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Discussing the Growth of Sustainable Aviation Fuel

Sustainable aviation fuel is shaping up to be a big opportunity for renewable fuel.

Tad Hepner, vice president of strategy and innovation for the Renewable Fuels Association, talks about SAF. He says, “Sustainable aviation fuels are a category of renewable fuel and can be from fats, oils, and greases. There are also pathways that are available for the upgrading of alcohol to aviation fuel as well. So, it’s a category of jet fuel – so, all kinds, anything that uses Jet A (fuel) – airliners, military aircraft, anything that uses a Jet A compatible turbine engine.”

The U.S. is already producing some sustainable aviation fuel, but there’s a need for more infrastructure in place before the industry can grow.

Hepner says, “There’s between 16 and 18 million gallons of sustainable aviation fuel produced annually. That’s a very small number. We are in the process of ramping up those pathways to produce more sustainable aviation fuel. It’s going to be a process, but I think with the recent passage of the Inflation Reduction Act, it’s given an opportunity for renewable fuels to play more of a part in the aviation transport sector.”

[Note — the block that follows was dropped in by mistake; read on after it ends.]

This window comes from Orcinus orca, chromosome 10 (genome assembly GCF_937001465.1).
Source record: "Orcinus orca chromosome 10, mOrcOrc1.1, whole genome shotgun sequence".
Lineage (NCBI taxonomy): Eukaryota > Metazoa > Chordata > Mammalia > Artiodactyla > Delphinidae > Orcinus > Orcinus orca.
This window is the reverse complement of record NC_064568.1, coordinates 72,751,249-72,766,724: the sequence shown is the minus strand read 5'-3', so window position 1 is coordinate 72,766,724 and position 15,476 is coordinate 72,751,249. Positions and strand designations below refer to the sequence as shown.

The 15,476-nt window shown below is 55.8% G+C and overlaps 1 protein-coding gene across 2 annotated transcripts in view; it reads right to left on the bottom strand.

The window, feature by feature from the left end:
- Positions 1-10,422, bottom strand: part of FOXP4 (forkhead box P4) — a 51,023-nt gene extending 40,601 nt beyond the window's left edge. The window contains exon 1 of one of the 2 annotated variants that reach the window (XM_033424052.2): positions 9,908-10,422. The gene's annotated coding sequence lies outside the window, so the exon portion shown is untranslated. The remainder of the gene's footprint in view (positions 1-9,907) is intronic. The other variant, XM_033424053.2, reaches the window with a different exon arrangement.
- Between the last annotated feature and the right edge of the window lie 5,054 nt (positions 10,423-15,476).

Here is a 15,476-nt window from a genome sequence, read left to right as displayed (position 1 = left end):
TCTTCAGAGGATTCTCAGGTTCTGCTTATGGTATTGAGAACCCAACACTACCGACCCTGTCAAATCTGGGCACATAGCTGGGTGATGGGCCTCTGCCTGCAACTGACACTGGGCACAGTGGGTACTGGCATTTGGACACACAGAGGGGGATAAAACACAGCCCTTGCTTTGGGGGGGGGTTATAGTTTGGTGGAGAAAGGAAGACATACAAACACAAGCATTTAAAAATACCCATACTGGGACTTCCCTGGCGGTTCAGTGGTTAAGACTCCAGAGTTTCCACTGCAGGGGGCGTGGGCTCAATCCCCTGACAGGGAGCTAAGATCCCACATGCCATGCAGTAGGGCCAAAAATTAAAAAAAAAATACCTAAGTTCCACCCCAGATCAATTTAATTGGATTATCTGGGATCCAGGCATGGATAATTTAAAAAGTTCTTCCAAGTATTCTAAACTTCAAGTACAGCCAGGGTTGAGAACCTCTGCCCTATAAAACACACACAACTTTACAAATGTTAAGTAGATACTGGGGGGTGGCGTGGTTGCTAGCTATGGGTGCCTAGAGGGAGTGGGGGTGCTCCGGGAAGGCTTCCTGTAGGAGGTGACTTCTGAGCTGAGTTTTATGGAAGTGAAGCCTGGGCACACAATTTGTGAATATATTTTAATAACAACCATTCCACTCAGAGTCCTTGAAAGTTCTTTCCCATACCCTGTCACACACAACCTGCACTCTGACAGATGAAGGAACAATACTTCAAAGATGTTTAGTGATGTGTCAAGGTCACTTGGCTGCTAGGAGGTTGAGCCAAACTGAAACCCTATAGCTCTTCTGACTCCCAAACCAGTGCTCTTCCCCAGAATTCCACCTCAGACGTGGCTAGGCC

Corn and soybean farmers are going to see a lot of opportunity as the sustainable aviation fuel industry continues growing. Hepner says, “We’re going to see a little bit of increased production as far as ethanol if we’re talking about the alcohol to jet space. We’re going to see increased ethanol production and maybe a larger percentage of that may go towards sustainable aviation fuel production. With hybrid vehicles and electric vehicles playing a somewhat larger part in the future of over-the-road transportation, we think a certain amount of the ethanol, or the alcohol that’s used to produce ethanol fuels, is going to maybe pivot out a little bit into the civil aviation space.”

If demand increases for feedstock farmers produce, it can mean higher prices in the future.

Hepner adds, “I think there’s an opportunity for higher prices for farmers in the future. We’ve seen advances in agronomics to produce more crops on the same acre of land. But at the same time, we increase demand for these types of products, along with incentive structures, we’re going to see some opportunity for producers to take advantage of some of that as well.”

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